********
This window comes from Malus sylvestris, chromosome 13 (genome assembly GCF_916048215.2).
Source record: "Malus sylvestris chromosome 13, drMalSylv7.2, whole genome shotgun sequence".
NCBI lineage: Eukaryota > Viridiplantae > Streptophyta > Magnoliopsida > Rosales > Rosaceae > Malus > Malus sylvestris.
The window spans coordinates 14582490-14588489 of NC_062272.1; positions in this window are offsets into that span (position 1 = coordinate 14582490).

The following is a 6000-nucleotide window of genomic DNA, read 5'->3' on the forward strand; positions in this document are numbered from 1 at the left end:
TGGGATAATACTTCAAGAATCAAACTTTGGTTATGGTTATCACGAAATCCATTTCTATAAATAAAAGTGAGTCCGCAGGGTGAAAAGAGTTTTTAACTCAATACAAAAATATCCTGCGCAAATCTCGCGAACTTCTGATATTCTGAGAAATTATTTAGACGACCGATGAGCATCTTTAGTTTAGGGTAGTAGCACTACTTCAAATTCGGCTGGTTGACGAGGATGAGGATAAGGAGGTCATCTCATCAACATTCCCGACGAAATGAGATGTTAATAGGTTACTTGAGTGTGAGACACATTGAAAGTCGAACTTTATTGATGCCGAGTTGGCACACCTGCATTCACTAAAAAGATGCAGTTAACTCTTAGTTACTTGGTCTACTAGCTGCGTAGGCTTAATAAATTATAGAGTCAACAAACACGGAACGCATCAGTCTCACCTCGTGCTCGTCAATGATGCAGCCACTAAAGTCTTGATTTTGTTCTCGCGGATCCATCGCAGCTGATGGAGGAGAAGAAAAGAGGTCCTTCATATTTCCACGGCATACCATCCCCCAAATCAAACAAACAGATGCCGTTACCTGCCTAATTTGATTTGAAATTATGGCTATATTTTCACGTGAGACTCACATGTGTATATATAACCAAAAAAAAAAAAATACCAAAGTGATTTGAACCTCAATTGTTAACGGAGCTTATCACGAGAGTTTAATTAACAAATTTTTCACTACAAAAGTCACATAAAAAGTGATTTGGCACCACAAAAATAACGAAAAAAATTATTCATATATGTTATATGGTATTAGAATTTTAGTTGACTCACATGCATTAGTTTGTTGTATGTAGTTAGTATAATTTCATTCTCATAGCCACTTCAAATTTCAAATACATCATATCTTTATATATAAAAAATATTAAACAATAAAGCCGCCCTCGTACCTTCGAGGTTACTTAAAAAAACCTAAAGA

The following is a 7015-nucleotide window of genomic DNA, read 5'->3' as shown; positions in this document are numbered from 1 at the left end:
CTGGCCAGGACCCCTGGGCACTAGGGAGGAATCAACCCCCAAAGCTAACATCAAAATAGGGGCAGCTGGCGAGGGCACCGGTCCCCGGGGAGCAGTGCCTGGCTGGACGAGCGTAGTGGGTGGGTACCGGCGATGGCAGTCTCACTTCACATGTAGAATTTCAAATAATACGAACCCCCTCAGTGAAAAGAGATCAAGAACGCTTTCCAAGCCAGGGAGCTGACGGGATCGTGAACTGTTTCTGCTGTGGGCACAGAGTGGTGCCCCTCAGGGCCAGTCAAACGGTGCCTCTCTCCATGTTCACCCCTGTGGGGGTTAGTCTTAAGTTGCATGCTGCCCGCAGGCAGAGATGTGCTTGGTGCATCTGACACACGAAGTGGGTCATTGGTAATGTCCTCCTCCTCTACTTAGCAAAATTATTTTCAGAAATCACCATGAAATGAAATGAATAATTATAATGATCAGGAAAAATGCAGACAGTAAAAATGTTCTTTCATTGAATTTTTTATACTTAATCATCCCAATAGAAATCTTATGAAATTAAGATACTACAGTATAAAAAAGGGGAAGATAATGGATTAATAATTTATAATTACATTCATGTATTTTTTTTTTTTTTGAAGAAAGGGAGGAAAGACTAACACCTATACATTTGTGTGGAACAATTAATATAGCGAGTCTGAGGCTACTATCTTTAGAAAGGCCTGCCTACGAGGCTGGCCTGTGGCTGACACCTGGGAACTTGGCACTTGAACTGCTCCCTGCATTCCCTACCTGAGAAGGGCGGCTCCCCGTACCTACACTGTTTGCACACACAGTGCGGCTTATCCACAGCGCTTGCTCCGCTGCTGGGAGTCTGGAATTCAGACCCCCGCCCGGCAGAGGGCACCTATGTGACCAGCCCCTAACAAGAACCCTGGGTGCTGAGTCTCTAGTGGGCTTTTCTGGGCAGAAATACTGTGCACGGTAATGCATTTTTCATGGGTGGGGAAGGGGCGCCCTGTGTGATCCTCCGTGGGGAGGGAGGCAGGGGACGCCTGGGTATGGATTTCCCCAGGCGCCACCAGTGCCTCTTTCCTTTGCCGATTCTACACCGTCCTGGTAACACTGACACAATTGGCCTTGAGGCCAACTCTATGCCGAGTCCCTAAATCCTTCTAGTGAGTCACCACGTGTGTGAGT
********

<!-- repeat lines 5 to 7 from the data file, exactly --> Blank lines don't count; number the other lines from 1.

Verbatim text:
The following is a 6000-nucleotide window of genomic DNA, read 5'->3' on the forward strand; positions in this document are numbered from 1 at the left end:
TGGGATAATACTTCAAGAATCAAACTTTGGTTATGGTTATCACGAAATCCATTTCTATAAATAAAAGTGAGTCCGCAGGGTGAAAAGAGTTTTTAACTCAATACAAAAATATCCTGCGCAAATCTCGCGAACTTCTGATATTCTGAGAAATTATTTAGACGACCGATGAGCATCTTTAGTTTAGGGTAGTAGCACTACTTCAAATTCGGCTGGTTGACGAGGATGAGGATAAGGAGGTCATCTCATCAACATTCCCGACGAAATGAGATGTTAATAGGTTACTTGAGTGTGAGACACATTGAAAGTCGAACTTTATTGATGCCGAGTTGGCACACCTGCATTCACTAAAAAGATGCAGTTAACTCTTAGTTACTTGGTCTACTAGCTGCGTAGGCTTAATAAATTATAGAGTCAACAAACACGGAACGCATCAGTCTCACCTCGTGCTCGTCAATGATGCAGCCACTAAAGTCTTGATTTTGTTCTCGCGGATCCATCGCAGCTGATGGAGGAGAAGAAAAGAGGTCCTTCATATTTCCACGGCATACCATCCCCCAAATCAAACAAACAGATGCCGTTACCTGCCTAATTTGATTTGAAATTATGGCTATATTTTCACGTGAGACTCACATGTGTATATATAACCAAAAAAAAAAAAATACCAAAGTGATTTGAACCTCAATTGTTAACGGAGCTTATCACGAGAGTTTAATTAACAAATTTTTCACTACAAAAGTCACATAAAAAGTGATTTGGCACCACAAAAATAACGAAAAAAATTATTCATATATGTTATATGGTATTAGAATTTTAGTTGACTCACATGCATTAGTTTGTTGTATGTAGTTAGTATAATTTCATTCTCATAGCCACTTCAAATTTCAAATACATCATATCTTTATATATAAAAAATATTAAACAATAAAGCCGCCCTCGTACCTTCGAGGTTACTTAAAAAAACCTAAAGA

The following is a 7015-nucleotide window of genomic DNA, read 5'->3' as shown; positions in this document are numbered from 1 at the left end: